NERA stands for “No Early Release Act.” NERA was a bill passed by the New Jersey Legislature. Governor Jon Corzine signed it into law on June 9, 1997. It took effect that same day. Its statutory reference is N.J.S. 2C:43-7.2.

The misguided philosophy of NERA is that the interests of society are best served by imposing longer and longer periods of imprisonment for persons convicted of certain crimes. This misguided philosophy is not unique to New Jersey. Quite the contrary, it parallels a national trend. Thus, as reported by The Sentencing Project:

The United States is the world’s leader in incarceration with 2.2 million people currently in the nation’s prisons or jails — a 500% increase over the past thirty years. These trends have resulted in prison overcrowding and state governments being overwhelmed by the burden of funding a rapidly expanding penal system, despite increasing evidence that large-scale incarceration is not the most effective means of achieving public safety.


Mandatory 85% prison sentence is extreme, unnecessary and certainly has little or no impact on improving society. There is a misguided reasoning that the interests of society are best served by imposing mandatory longer prison sentences with no possibility of early release (N.E.R.A) for persons convicted of certain crimes. THIS REASONING IS FALSE!
N.E.R.A is Unfair:
Inmates who are sentenced using N.E.R.A guidelines, have ZERO % chance of an early release even if they exhibit GREAT behavior and prove that they are worthy of release. N.E.R.A deprives such individuals of a second chance and yet we boast of a constitution that advocates second Chances. There are no second chances with N.E.R.A. You are punished for your bad behavior, yet good behavior means nothing. Good behavior simply means you get to stay in prison without additional time.
N.E.R.A creates a repeated cycle of crime and affects minorities the most:
As the saying goes, experience is the best teacher. Who better to teach their kids to stay away from the four letter words “J.A.I.L.” than a reformed Inmate. Yet that reformed Inmate will never get to teach their family, especially their kids who are the future generation to stay away from Jail, because N.E.R.A will block that chance. Guess what? Statistics show that kids whose parents are incarcerated, have a higher chance of finding themselves incarcerated too. Yet our leaders are scratching their heads and wondering why incarceration is rising, while they continue to impose N.E.R.A. While N.E.R.A guidelines can be used for all, statistics show that N.E.R.A. affects minorities the most. New Jersey Prisons are swarmed with minority inmates who are serving extremely long sentences until the mandatory time has been served irrespective of reformation. This is no justice.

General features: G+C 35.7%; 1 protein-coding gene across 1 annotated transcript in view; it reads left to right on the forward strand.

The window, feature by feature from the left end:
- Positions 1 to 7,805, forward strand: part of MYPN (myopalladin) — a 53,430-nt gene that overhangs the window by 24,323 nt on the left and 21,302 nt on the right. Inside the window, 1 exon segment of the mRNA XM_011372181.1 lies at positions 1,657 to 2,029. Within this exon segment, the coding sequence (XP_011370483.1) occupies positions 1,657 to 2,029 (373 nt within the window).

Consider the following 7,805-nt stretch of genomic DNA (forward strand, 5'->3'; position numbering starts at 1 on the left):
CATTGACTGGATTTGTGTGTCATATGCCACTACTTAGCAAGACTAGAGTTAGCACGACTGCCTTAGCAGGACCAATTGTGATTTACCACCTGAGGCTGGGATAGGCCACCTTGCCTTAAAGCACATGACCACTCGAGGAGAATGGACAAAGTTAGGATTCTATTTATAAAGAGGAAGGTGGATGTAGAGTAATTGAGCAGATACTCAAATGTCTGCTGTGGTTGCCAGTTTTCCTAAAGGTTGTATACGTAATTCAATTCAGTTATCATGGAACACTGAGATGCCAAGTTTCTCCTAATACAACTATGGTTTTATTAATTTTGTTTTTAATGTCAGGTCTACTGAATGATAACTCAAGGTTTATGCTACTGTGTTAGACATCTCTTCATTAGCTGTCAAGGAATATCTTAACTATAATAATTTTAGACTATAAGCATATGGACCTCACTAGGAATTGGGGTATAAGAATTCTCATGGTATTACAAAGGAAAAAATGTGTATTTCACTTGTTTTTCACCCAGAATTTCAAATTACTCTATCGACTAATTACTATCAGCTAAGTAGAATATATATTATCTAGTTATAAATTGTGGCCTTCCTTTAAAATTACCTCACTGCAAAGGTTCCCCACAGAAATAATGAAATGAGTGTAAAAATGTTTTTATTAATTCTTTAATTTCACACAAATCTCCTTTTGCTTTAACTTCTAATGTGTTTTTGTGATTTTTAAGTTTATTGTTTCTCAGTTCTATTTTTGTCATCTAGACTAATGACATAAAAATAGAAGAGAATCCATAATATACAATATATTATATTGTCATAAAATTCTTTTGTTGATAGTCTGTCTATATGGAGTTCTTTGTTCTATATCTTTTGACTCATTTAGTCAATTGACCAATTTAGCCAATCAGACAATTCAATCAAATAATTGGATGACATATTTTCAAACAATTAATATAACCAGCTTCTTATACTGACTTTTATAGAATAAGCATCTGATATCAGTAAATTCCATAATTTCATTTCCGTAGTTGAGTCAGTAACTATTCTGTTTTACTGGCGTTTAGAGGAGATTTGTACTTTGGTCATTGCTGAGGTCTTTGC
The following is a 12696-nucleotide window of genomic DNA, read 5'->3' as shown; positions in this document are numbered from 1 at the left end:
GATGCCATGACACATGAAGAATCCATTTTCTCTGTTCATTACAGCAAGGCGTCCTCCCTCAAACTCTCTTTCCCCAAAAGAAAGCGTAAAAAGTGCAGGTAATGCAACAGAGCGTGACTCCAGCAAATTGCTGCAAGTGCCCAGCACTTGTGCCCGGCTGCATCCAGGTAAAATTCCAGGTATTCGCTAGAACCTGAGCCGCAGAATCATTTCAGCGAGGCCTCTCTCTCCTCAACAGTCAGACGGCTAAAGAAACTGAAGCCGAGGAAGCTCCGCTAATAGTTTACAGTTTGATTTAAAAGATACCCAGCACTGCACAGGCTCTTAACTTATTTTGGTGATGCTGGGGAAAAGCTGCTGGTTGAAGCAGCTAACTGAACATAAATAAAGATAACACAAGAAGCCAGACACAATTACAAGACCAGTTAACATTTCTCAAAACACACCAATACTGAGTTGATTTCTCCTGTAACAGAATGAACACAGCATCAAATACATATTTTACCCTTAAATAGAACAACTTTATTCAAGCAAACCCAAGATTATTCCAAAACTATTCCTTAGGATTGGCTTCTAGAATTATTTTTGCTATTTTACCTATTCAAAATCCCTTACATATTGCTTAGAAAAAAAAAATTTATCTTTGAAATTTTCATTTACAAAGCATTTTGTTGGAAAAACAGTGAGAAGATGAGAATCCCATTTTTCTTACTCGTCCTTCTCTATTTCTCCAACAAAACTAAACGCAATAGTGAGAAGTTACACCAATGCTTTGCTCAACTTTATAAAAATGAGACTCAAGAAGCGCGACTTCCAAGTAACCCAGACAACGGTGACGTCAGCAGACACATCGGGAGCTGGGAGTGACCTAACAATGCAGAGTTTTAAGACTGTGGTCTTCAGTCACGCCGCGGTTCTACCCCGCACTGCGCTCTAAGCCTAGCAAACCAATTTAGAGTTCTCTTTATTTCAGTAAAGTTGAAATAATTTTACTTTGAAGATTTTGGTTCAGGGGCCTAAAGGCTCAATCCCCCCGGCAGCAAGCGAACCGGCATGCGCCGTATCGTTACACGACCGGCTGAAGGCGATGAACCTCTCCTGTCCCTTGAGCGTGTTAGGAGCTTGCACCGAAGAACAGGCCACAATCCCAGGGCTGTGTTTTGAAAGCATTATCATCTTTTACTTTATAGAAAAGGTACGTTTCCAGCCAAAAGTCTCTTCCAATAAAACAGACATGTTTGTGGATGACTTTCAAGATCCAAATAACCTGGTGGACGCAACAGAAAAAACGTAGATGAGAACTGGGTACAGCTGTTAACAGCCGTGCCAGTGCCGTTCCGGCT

Nera takes away Judicial discretion:
Judges’ hands are tied and they have no discretion to reduce a sentence below the mandatory time. The irony is that N.E.R.A. guidelines not only restrict reformed inmates, but also restrict the Judges who set the sentence in the first place. It makes absolute no sense.
N.E.R.A. wastes tax payers’ money:
Mandatory sentencing is expensive and costing tax payers millions and millions of dollars every year. “The cost to house an inmate for one year is $53,000,” says New Jersey Department of Corrections Spokesman Matt Schuman. Fund for New Jersey emphasizes the need to curb the use of mandatory sentence and in its article, it explains that when Michigan in 2003 repealed almost all mandatory minimums for drug offenses, during the period from 2006 to 2010, the state’s prison population fell 15% and spending on prisons declined by $148 million, and both violent and property crime rates declined. Rhode Island, after repealing its mandatory sentencing laws in 2009, has seen its prison population declined by 12% and the state’s crime rate is down by several percentage points. New Jersey is not among the states that have taken steps to reduce mandatory sentences. Incarceration in New Jersey is on the rise and millions of our dollars are spent to maintain N.E.R.A. Leading sentencing scholar Michael Tonry has explained: “The evidence is clear that mandatory penalties have either no demonstrable marginal deterrent effects or short-term effects that rapidly waste away.”It is time for change, its time to correct the New Jersey Judicial system. Its time to reduce N.E.R.A. to 65%.